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Flashcards in Equine anaesthesia Deck (80)
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1

Does inhalation or IV anaesthesia carry the greatest risk of death?

inhalation because these are most often used for long duration anaesthesia which are the most risking.

2

What must be considered when anaesthetising a horse?

In Europe, horses are considered food animals.

3

What do you do if you want to do a procedure under sedation and LA but the horse is too excited?

Horse will not sedate well --> come back another day or use GA

4

Name 2 drugs that can be used to sedate a horse.

- PHENOTHIAZINES - Acepromazine
- ALPHA-2 AGONISTS - xylazine, detomidine and romifidine

5

Outline acepromzaine as a sedative - effects, ROA, combinations, side effects, CIs

- on own produces limited sedation
- calms horse and makes other procedures possible (clipping)
- ROA = IV, IM, oral and transmucosal
- COMBINE - opioids to give better sedation
- EFFECTS - hypotension
- CONTRAINDICATIONS - hypovolaemia, stallions (priapism risk), competition (abuse)

6

What is the effect of acepromzaine on volatile agent

considerably reduces dose and easier to maintain stable anaesthesia

7

What are the mainstay of equine sedation?

alpha 2 adrenoceptaor agonists (xylazine, detomidine and romifidine)

8

Outline alpha 2 agonists as a sedative - effects, side effects and ROA

- deep sedation is dose related to a maximum
- horse can still kick under deep sedation (adding a low dose opioid reduces this risk)
- SIDE EFFECTS (major) - bradycardia, decreased CO due to a biphasic BP change, hyperglycaemia, increased urine productine, gut atony, ecbolic (xylazine especially)
- ROA - IV or IM or sublingual gel (detomidine)

9

What are the differences between the alpha 2 agonists? 3

1.) extent of ataxia - romifidine the least
2.) duration of action - short xylazine, detomidine and romifidine (longest)
3.) cost

10

Is medetomidine licensed in horses?

NO - nevertheless it is used widely as an infusion during anaesthesia. Given on its own --> severe ataxia --> falling

11

Can all alpha 2 agonists be given with opioids in horses??

Yes (beware increased ataxia with romifine and) and/or to horses which have already received low doses of acepromazine (a phenothiazine).

12

T/F: opioids alone sedate horses

False (however a low dose of an opioid increases the depth of sedation of both phenothiazines and alpha 2 agonists), reduces touch response but can increase ataxia. This is not an analgesic dose.

13

T/F all sedation (except Mg) is banned in equine competition

True

14

What sedative can be used for horse box rest?

Out of competition, low dose acepromazine can be very effective without obvious sedation. In USA - a very long acting phenothiazine. Alpha-2 agonists tend to sedate too much. Reserpine used to be used, nasty side effects.

15

What should you consider when doing local anaesthesia of horse limbs?

consider if you want full weight on affected limb

16

Outline different analgesics in horses - 4

- local vs. epidural
- NSAIDs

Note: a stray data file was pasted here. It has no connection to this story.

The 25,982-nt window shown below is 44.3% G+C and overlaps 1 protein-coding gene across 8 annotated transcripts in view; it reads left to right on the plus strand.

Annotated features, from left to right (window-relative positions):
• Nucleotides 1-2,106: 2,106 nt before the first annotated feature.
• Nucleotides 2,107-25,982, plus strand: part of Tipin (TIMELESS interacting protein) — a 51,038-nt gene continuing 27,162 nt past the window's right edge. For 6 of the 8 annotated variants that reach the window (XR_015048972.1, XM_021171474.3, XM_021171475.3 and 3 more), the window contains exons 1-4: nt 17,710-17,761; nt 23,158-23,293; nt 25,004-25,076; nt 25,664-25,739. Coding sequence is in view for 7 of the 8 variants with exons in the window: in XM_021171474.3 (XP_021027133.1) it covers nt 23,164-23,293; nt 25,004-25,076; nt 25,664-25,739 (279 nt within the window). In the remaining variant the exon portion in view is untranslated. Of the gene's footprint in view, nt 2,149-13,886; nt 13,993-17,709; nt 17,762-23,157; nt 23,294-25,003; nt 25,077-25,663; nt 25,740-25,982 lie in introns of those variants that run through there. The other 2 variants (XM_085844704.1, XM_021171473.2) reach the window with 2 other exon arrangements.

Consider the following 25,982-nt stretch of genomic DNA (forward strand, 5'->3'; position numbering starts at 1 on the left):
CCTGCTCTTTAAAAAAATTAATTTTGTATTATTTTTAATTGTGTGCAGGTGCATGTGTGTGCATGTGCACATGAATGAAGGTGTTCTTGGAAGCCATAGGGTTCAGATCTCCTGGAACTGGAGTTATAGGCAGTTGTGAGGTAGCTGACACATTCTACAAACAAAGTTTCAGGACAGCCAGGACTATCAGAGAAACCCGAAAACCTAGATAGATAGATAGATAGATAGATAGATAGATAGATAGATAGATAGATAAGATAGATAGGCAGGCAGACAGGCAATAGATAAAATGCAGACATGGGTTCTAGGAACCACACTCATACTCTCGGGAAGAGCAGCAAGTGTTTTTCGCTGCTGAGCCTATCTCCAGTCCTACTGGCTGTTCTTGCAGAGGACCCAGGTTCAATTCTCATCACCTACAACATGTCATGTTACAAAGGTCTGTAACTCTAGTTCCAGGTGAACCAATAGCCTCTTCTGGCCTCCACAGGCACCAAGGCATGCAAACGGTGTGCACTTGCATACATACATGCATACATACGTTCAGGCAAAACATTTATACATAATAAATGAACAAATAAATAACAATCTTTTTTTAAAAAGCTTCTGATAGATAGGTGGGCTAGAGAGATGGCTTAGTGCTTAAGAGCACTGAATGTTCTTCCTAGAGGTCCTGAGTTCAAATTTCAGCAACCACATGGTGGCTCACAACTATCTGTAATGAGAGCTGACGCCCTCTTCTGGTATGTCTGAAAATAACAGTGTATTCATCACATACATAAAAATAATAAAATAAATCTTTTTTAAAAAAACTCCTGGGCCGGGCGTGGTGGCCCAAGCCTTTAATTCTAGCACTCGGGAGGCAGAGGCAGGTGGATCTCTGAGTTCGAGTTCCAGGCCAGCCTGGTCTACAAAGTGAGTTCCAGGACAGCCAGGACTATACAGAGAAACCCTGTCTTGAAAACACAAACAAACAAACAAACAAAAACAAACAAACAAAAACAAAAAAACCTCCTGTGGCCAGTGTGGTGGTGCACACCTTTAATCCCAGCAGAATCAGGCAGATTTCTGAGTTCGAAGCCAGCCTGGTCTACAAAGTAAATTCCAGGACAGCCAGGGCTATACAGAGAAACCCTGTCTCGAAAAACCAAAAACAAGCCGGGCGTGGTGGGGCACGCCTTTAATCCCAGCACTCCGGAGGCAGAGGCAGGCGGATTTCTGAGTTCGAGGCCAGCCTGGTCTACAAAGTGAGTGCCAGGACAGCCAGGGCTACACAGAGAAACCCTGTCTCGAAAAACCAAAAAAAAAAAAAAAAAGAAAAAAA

- Opioids
- alpha 2 agonists

17

Outline NSAID use

excellent analgesia, especially as swelling often causes pain. High dose (flunixin) can mask surgical colic. BEWARE overdose toxicity is mainly colitis/chronic ulceration --> diarrhoea

18

Outline opioids use

- controversion - balance analgesia and excitement properties.
- BEWARE - gut effects can cause impacted colic, sedative reduce or prevent excitement effects

19

OUtline examples of opioids and ROA

- BUTORPHANOL - L, widely used, limited analgesia
- PETHIDINE (meperidine) L, antispasmodic for gut so useful in spasmodic colic,
- ROA = ONLY by IM injection - occasional dramatic anaphylactic reactions if given IV.

20

Outline alpha 2 agonist use

as for other species good analgesia but associated with sedation which may not be wanted, useful for anaesthesia and epidural protocols

21

Outline epidural analgesia

- easy to perform caudal analgesia - care (especially local and xylazine) --> ataxia, recumbency. For non-surgical a combination of detomidine and morphine is popular (detomidine works quickliy, morphine slow onset - several hours but long action. Morphine epidurally --> pruiritis..

22

How are longer surgeries maintained under anaesthesia?

volatile agents is most usual, although recently a few TIVA methods are becoming practicable.

23

How long does a horse need to be starved?

controversial - classically 8-12 hours - probably 2-4 hours sufficient.

24

Where should you place an IV catheter as a premed?

jugular vein

25

Outline preoperative preparation - 6-

- starvation
- place IV catherter - jugular
- pre-op analgesia as relevant
- remove shoes
- AB/anti-tetanus (as relevant)
- wash out mouth

26

Name 3 potential IV accidents

- SC injection of irritant drugs
- intracarotid injection
- air embolism
- jugular thrombosis (esp guiaphenesin).

27

Outline a normal premed protocol

Acepromazine (long acting and reduces anaestheic death by half) followed LATER by (as part of induction combination) an alpha 2/ butorphanol PLUS further analgesia as required.

28

Name 3 ways a horse can be controlled during anaesthetic induction

- free fall
- padded gate
- tilting tables

29

What is the most common IV induction technique?

Ketamine based techniques

30

Outline ketamine IV induction

hallucinogenic and convulsant - must be given in combination with agents which reduce this effect (alpha 2 agonists usually). The sedative (xylazine, detomidine or romifidine) is given IV and allowed to take full effect (2-5 minutes). Ketamine then given IV with or without a benzodiazepine (diazepam or midazolam). The horse becomes recumbent in 1-3 minutes.

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